Peluso, 57, is retired from his chiropractor practice and has a long history of civic engagement in Palm Harbor and beyond. He has served on local and statewide early learning boards, which oversee prekindergarten programs, and recently completed a stint on the school board for the private Calvary Christian High School. Peluso appreciates the difference between public and private education. He is well-versed in state education policy, appreciates the district's role in monitoring publicly financed charter schools and says the district's low-performing schools are his top priority.
Beverley Billiris, 66, is the former mayor of Tarpon Springs who retired this year as an elementary teacher from a Title I school. She says the district could increase parental participation by finding a way to allow parents with nonviolent felony convictions to participate in school activities. Billiris was a capable mayor, but she can be parochial and impatient with colleagues in public meetings.
John Nygren, 70, is an experienced educator now working under contract for the school district coaching teachers. His campaign appears more motivated by specific personnel decisions in the district rather than a broader vision.
For Pinellas County School Board District 4, the Tampa Bay Times recommends Ken Peluso.
District 6, South Pinellas
Linda Lerner is a six-term incumbent with a countywide reputation for her being engaged, from her frequent visits to public schools to her enthusiasm for making sure all students receive a quality education. She remains the best choice to represent this south Pinellas district.
Lerner, 71, says her values and issues have not changed since she was first elected in 1990. She is a dependable champion for openness, pushing for the board's members to do their work in regularly noticed workshops. She wants the district to recommit to the arts and music in all its schools, reduce the number of standardized tests and emphasize more direct instruction in small groups. Maureen Ahern, 54, is a former journalist who supports superintendent Mike Grego's efforts to improve low-performing schools and add vocational options. The first-time candidate says the community should be more involved, sounds skeptical about adding more magnets and would create more fundamental schools until the entire demand is met. That is unrealistic and the wrong direction.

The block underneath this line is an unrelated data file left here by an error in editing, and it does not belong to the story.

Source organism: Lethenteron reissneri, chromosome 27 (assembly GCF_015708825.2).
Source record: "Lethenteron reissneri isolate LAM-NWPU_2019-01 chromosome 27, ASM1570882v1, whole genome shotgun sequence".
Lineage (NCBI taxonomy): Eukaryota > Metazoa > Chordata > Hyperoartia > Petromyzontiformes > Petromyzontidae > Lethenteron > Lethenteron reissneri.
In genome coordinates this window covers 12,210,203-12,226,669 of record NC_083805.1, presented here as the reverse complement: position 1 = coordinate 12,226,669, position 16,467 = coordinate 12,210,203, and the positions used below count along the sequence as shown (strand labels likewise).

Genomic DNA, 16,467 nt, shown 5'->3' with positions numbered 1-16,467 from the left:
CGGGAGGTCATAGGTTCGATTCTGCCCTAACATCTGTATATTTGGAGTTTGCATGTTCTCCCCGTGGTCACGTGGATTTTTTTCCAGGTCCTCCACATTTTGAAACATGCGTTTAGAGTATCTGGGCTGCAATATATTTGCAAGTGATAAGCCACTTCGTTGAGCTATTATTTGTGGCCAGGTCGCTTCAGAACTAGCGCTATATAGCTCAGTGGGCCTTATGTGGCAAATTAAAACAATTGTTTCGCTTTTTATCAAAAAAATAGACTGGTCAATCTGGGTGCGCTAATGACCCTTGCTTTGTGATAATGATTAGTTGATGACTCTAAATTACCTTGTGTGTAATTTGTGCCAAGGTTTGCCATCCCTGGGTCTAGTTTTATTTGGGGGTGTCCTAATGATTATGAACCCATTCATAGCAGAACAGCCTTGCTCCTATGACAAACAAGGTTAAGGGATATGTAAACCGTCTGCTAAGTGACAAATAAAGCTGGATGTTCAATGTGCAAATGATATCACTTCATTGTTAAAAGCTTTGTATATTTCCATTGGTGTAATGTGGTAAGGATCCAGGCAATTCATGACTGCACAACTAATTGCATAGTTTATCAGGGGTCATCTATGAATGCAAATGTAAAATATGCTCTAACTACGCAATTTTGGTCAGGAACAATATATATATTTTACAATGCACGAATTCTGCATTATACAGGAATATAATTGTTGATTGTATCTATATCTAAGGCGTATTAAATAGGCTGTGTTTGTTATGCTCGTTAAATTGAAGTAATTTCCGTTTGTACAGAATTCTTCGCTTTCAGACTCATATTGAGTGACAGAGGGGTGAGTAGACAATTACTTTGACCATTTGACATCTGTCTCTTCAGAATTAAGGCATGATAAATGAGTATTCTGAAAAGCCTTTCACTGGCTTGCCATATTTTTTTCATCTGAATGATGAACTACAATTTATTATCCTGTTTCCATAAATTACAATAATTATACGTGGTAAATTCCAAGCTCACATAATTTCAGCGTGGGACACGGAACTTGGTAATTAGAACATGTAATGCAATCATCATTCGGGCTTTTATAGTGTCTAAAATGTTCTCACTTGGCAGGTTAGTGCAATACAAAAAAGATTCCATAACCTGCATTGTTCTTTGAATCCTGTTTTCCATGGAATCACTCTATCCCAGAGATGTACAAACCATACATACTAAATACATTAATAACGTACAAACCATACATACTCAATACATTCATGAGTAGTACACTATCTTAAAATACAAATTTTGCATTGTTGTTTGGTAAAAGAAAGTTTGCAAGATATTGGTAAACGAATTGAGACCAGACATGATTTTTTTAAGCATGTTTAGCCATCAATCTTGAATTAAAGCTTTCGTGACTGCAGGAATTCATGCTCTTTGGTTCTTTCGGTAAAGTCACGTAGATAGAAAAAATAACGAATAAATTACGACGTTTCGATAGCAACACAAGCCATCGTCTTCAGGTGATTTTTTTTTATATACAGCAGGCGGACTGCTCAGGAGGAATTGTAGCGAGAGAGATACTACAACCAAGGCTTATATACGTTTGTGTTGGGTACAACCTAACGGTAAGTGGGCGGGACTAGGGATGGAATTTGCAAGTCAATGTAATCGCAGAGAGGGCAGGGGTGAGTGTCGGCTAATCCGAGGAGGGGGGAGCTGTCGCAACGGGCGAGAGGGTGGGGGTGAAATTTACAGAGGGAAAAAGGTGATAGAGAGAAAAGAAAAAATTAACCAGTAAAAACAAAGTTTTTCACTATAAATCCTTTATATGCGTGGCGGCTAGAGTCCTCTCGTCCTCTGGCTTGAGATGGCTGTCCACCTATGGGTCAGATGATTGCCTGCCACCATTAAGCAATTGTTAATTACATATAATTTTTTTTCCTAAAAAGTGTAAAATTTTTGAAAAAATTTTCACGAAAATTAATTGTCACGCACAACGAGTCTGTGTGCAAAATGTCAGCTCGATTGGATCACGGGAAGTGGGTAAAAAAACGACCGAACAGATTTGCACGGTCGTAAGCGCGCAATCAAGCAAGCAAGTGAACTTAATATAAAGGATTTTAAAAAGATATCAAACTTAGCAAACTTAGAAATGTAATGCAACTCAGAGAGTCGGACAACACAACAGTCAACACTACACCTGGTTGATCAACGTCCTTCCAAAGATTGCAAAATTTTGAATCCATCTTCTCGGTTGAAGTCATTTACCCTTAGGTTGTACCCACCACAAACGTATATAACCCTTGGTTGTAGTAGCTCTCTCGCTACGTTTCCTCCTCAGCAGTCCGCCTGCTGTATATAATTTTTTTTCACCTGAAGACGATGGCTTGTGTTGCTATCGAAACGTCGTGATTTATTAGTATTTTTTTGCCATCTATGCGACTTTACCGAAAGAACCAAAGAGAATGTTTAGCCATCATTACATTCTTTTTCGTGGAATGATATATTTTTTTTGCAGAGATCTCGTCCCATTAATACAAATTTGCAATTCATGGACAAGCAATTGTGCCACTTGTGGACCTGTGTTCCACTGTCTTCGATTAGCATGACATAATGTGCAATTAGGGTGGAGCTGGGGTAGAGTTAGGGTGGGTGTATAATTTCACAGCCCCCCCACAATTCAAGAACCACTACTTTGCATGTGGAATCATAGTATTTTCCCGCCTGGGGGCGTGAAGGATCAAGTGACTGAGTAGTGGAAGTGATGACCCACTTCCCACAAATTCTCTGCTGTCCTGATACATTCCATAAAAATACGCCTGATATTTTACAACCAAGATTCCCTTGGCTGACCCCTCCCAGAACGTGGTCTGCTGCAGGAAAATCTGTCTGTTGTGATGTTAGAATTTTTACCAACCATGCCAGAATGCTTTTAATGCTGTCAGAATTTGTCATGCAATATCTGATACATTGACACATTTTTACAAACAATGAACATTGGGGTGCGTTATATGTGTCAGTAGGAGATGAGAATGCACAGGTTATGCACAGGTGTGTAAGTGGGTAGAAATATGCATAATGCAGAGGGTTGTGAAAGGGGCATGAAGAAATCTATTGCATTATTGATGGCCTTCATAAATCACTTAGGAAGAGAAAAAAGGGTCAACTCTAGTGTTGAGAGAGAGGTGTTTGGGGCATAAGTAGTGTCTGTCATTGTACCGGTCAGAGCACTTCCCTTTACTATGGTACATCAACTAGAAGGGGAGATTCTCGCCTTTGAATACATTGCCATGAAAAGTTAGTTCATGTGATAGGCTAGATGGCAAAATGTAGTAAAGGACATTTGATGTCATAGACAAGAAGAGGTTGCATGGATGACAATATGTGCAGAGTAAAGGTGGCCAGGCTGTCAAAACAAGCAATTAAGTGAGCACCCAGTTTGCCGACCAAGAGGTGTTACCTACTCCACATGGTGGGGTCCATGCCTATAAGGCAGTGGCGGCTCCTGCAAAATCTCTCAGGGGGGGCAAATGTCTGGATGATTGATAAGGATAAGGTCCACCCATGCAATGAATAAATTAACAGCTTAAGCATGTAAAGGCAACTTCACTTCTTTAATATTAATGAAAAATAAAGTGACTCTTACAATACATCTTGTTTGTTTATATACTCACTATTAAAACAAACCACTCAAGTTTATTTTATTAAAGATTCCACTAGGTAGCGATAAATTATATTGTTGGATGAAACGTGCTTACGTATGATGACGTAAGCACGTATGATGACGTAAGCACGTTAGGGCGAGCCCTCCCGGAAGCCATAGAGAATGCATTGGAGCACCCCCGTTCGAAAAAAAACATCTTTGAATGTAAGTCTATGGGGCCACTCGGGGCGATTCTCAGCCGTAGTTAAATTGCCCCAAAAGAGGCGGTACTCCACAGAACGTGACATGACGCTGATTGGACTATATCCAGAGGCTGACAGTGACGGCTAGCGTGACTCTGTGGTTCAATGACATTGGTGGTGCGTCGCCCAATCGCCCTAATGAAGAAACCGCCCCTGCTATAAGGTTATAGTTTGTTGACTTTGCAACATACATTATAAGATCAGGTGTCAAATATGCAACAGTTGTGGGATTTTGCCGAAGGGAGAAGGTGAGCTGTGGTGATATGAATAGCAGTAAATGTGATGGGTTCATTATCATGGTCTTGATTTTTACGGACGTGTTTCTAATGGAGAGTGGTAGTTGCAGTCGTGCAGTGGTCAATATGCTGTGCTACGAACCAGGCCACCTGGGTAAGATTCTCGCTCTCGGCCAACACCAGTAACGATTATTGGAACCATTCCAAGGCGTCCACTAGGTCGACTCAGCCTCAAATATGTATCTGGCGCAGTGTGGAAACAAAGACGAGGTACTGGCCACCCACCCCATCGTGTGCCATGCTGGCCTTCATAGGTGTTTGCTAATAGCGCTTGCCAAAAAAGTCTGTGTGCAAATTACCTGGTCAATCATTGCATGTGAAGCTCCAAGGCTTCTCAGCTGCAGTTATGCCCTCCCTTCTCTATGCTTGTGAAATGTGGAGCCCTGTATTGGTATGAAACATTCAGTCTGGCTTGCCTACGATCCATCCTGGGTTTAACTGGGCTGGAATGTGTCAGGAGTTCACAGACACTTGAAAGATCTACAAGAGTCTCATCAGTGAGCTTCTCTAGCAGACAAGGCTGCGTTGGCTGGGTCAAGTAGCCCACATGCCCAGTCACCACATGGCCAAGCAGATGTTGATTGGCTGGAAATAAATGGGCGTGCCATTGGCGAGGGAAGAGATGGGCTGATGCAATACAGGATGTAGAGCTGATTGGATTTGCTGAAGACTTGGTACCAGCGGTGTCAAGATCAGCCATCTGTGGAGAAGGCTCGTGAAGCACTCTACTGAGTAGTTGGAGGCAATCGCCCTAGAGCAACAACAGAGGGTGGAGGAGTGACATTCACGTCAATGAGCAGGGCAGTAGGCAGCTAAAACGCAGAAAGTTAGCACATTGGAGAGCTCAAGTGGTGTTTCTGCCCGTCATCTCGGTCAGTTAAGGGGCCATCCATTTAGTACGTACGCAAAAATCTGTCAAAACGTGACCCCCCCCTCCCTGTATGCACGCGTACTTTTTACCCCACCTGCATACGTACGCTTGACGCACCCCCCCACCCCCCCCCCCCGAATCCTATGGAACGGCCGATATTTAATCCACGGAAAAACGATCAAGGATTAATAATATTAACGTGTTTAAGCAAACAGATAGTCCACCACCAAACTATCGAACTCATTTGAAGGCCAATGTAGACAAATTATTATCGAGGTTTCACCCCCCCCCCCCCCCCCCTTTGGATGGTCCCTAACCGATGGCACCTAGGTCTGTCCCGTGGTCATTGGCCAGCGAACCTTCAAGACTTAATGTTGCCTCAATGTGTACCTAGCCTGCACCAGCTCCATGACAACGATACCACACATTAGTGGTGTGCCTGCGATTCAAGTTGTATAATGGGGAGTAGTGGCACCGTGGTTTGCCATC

Ahern, the wife of Republican state Rep. Larry Ahern, diagnoses the district's issues with low achievement. But she offers few specifics on how to improve beyond more discipline, dress codes and a focus on basic subjects. And her campaign has received contributions from several conservative political committees outside Pinellas.
Voters have two distinct choices in this race, and only one has a proven track record. For Pinellas County School Board District 6, the Tampa Bay Times recommends Linda Lerner.
Candidate replies: The Tampa Bay Times offers candidates not recommended by the editorial board an opportunity to reply. Candidates for Pinellas County School Board should send their replies no later than 5 p.m. Tuesday to Tim Nickens, editor of editorials, Tampa Bay Times, P.O. Box 1121, St. Petersburg, FL, 33731; or through our website at www.tampabay.com/letters. Replies are limited to 150 words.